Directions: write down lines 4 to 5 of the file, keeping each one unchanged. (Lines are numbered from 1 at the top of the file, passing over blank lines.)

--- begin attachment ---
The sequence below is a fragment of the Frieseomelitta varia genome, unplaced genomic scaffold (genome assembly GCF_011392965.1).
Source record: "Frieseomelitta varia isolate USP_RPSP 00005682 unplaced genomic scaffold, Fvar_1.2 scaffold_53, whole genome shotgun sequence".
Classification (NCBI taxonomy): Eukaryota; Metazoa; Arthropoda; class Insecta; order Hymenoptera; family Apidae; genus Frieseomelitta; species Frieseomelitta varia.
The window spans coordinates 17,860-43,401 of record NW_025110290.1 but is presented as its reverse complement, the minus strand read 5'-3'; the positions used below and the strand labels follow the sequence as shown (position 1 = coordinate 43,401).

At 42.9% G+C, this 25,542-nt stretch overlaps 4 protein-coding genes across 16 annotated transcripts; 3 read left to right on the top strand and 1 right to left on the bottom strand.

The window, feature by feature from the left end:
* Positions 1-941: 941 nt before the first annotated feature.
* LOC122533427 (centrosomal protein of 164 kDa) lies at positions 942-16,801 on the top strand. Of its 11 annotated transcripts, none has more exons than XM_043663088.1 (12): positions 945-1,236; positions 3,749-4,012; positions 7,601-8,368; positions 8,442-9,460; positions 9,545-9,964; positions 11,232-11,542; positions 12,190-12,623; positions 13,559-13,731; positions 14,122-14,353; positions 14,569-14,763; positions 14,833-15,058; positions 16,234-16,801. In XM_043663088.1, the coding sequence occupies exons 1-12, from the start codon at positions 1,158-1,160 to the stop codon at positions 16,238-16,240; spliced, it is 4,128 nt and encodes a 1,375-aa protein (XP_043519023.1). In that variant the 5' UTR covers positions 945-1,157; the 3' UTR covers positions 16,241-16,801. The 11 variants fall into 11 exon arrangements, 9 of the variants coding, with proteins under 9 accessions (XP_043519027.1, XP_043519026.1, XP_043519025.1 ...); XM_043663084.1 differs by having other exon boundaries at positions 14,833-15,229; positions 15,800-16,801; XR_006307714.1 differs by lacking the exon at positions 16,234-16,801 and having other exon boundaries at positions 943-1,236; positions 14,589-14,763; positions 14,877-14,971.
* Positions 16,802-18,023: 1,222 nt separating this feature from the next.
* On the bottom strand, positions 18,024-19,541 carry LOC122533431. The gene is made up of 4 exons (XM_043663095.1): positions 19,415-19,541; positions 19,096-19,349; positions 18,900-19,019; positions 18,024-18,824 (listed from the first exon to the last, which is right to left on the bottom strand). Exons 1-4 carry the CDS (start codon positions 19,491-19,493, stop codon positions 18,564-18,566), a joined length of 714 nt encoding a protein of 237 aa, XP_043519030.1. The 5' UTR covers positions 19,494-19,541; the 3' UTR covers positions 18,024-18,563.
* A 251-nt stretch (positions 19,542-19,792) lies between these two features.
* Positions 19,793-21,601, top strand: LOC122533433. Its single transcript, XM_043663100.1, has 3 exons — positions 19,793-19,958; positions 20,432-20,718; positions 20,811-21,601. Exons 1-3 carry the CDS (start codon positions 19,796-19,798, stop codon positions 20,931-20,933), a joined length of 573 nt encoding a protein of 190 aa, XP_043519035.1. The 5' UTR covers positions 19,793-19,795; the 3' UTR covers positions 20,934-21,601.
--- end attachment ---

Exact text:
The window spans coordinates 17,860-43,401 of record NW_025110290.1 but is presented as its reverse complement, the minus strand read 5'-3'; the positions used below and the strand labels follow the sequence as shown (position 1 = coordinate 43,401).

At 42.9% G+C, this 25,542-nt stretch overlaps 4 protein-coding genes across 16 annotated transcripts; 3 read left to right on the top strand and 1 right to left on the bottom strand.